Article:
Influence of Patient, Physician, and Hospital Characteristics on the Receipt of Guideline-Concordant Care for Inflammatory Breast Cancer
Published Date:Nov 21 2015
Source:Cancer Epidemiol. 40:7-14.
Pubmed Central ID:PMC4738104
Funding:P30 CA014520/CA/NCI NIH HHS/United States
P30CA014520/CA/NCI NIH HHS/United States
T32 GM008692/GM/NIGMS NIH HHS/United States
T32GM008692/GM/NIGMS NIH HHS/United States
TL1 TR000429/TR/NCATS NIH HHS/United States
U01 DP000261/DP/NCCDPHP CDC HHS/United States
U01DP000261/DP/NCCDPHP CDC HHS/United States
UL1 TR000427/TR/NCATS NIH HHS/United States
Inflammatory breast cancer (IBC) is an aggressive subtype of breast cancer for which treatments vary, so we sought to identify factors that affect the receipt of guideline-concordant care.
Patients diagnosed with IBC in 2004 were identified from the Breast and Prostate Cancer Data Quality and Patterns of Care Study, containing information from cancer registries in seven states. Variation in guideline-concordant care for IBC, based on National Comprehensive Cancer Network (NCCN) guidelines, was assessed according to patient, physician, and hospital characteristics.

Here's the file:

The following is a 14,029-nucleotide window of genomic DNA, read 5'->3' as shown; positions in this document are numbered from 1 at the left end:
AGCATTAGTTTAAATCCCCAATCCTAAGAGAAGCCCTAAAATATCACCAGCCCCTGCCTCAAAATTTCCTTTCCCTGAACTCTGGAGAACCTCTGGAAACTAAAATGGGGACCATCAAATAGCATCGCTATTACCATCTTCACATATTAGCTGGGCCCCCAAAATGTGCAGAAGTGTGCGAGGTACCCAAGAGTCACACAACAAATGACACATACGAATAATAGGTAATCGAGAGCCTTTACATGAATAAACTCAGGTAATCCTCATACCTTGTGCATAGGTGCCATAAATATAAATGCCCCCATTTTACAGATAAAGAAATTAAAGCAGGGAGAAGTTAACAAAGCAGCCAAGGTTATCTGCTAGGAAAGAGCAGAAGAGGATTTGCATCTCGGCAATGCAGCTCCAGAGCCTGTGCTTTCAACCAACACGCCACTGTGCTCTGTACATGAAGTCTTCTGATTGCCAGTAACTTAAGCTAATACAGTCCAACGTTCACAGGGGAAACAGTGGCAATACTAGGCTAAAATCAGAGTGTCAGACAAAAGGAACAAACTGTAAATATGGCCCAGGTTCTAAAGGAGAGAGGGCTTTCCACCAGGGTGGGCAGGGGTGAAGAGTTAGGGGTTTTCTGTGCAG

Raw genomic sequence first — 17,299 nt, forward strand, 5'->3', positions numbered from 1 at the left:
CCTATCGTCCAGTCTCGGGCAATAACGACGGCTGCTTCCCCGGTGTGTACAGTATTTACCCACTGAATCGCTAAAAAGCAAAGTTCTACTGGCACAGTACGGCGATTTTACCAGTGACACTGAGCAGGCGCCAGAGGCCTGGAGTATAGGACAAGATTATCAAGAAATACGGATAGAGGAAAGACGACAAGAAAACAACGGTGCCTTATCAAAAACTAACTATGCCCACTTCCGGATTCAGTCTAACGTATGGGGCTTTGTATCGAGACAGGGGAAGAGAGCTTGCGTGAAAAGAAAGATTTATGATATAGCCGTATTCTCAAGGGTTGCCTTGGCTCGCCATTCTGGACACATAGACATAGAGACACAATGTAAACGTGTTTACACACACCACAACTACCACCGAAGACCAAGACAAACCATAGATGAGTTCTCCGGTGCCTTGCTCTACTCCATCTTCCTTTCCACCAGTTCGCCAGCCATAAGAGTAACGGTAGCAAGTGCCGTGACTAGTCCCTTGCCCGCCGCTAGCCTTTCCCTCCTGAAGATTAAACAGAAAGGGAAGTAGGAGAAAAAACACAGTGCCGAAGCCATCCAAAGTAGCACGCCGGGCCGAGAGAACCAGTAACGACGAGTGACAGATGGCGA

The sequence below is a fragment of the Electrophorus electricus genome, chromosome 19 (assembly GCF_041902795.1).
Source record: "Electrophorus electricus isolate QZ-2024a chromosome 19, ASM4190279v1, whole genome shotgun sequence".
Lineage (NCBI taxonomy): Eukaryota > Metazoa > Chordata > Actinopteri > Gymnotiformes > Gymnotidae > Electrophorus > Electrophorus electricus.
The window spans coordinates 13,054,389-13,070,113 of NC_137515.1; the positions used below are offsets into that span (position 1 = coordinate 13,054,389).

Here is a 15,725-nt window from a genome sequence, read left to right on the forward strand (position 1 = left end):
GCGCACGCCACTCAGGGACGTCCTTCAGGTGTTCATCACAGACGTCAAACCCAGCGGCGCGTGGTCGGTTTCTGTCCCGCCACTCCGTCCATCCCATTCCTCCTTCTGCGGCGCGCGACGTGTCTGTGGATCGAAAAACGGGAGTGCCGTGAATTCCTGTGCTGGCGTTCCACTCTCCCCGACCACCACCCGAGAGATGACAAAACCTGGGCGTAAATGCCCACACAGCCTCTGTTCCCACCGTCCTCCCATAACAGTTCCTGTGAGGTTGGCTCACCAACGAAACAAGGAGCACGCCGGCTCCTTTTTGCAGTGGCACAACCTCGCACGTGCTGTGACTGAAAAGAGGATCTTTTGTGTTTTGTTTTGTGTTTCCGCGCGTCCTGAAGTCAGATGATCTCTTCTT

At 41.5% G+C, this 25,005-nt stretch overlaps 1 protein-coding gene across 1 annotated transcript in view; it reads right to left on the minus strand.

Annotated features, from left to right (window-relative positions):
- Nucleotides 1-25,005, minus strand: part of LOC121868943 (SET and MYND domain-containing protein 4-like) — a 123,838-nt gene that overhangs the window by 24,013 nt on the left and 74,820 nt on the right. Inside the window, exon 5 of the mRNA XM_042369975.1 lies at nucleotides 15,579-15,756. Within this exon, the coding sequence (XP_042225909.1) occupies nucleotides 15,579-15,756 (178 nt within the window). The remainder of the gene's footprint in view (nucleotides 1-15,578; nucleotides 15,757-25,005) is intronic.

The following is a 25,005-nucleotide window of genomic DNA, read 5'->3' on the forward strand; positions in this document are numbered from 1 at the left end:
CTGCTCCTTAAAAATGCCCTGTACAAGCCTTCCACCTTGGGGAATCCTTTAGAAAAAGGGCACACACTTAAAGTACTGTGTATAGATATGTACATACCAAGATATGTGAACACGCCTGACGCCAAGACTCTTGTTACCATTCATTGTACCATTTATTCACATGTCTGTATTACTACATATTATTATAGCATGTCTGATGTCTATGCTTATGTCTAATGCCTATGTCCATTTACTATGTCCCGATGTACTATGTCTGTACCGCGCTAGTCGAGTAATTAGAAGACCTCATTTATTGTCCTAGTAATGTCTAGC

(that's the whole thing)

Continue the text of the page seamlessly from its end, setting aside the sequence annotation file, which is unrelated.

Of the 107 IBC patients in the study without distant metastasis at the time of diagnosis, only 25.8% received treatment concordant with guidelines. Predictors of non-concordance included patient age (≥70 years), non-white race, normal body mass index (BMI 18.5–25 kg/m2), patients with physicians graduating from medical school >15 years prior, and smaller hospital size (<200 beds). IBC patients survived longer if they received guideline-concordant treatment based on either 2003 (p=0.06) or 2013 (p=0.06) NCCN guidelines.
Targeting factors associated with receipt of care that is not guideline-concordant may reduce survival disparities in IBC patients. Prompt referral for neoadjuvant chemotherapy and postoperative radiation therapy is also crucial.
Supporting Files:No Additional Files
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